Mistaken Identity

In response to my post on classical musicians rejecting scores for being deficient in dynamic markings, a fellow blogospheroid objects, Since a score is just a set of instructions for performers, surely it's not unreasonable to expect that a composer will tell the performers what he wants - say whether it's supposed to be loud or soft and where.... Otherwise, at least in my experience, something like that is the first thing the players want to know - with good reason, I think. So leaving it all out just ends up wasting time later when the … [Read more...]

Disappointments of Memory

Transferring my vinyl to CDs is a trip through my musical adolescence, and part of the trip I retraced today was Penderecki's Threnody for the Victims of Heroshima. What an incredibly original soundworld with all those prickly col legnos and mass glissandos, what a stunning breakthrough in 1960. No wonder the piece made Penderecki famous. And yet, listening to it today with fresh ears, what a lifeless structure, what a limp succession of effects that never add up to anything, even in the recording conducted by Bruno Maderna. Now that so many … [Read more...]

Strategies For and Against Sophistication

We moved to a house whose owner had been absent a couple of years. The trees and bushes are so overgrown with parasitic vines that their growth is being stunted. I've pulled down hundreds of feet of vines, releasing the trees underneath to uncurl and grow toward the sky again. New music is similarly overgrown with vines: the school-taught classical assumptions about what constitutes musical sophistication. Composer A sent me a new score to an orchestra work. She wanted to submit it for an award for which Composer B is on the panel, and asked my … [Read more...]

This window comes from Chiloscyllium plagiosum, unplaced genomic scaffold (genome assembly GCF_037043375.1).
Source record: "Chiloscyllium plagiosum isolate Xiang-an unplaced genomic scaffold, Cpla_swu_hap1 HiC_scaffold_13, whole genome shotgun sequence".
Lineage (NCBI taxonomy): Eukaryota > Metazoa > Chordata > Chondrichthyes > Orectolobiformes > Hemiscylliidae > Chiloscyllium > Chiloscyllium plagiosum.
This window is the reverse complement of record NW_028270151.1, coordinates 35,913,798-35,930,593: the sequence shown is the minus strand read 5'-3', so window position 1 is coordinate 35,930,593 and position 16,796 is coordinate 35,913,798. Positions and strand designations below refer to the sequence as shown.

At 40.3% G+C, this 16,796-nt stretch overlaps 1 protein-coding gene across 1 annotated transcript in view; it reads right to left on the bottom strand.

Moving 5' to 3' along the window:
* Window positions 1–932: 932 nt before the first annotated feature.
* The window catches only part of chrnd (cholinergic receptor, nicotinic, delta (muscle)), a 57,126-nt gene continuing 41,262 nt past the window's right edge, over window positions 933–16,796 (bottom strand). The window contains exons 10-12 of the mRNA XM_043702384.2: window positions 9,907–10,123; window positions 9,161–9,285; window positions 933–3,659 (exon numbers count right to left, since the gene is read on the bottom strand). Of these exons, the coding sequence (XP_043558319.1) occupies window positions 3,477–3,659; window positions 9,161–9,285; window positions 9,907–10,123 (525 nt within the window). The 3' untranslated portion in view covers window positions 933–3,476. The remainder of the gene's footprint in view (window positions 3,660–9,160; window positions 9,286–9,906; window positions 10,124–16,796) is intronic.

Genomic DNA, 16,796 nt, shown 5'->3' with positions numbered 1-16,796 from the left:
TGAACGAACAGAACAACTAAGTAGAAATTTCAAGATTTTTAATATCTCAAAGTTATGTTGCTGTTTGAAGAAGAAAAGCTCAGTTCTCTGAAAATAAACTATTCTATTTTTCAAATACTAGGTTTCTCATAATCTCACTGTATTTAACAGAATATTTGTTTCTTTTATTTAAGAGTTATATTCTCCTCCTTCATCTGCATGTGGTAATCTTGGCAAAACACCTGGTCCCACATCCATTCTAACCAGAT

What Teaching Music History Is Like in Heaven

Awhile back I wrote about my project to put all of the CDs I use for teaching on an external hard drive, and the subject seemed to generate some mild interest among music blogospheroids. I continue apace: I now have just over 4000 mp3s, some 20 days' worth of music, occupying 33 gigs of a 250-gig hard drive. But I also just received a new G5 desktop for my office at Bard, with a 75-gb capacity. And since I hardly use my office computer, doing most of my business on my laptop, I decided to transfer all of those mp3s to my G5 as well, and keep … [Read more...]

May Lentz? Lentz May

Postclassic Radio's May Composer of the Month - Flavor of the Month? - is Daniel Lentz, naturally. He's got too much really compelling music that's been out for too long, and friends of mine whom I consider new-music mavens remain inexplicably unacquainted with it. Richard Friedman reminded me, though, that the station hasn't yet aired any Giacinto Scelsi, which I immediately remedied. And there are two new string quartets up, the Fourth ("Beneath thy tenderness of heart") by George Tsontakis, a really lovely work, and a 2004 quartet by young … [Read more...]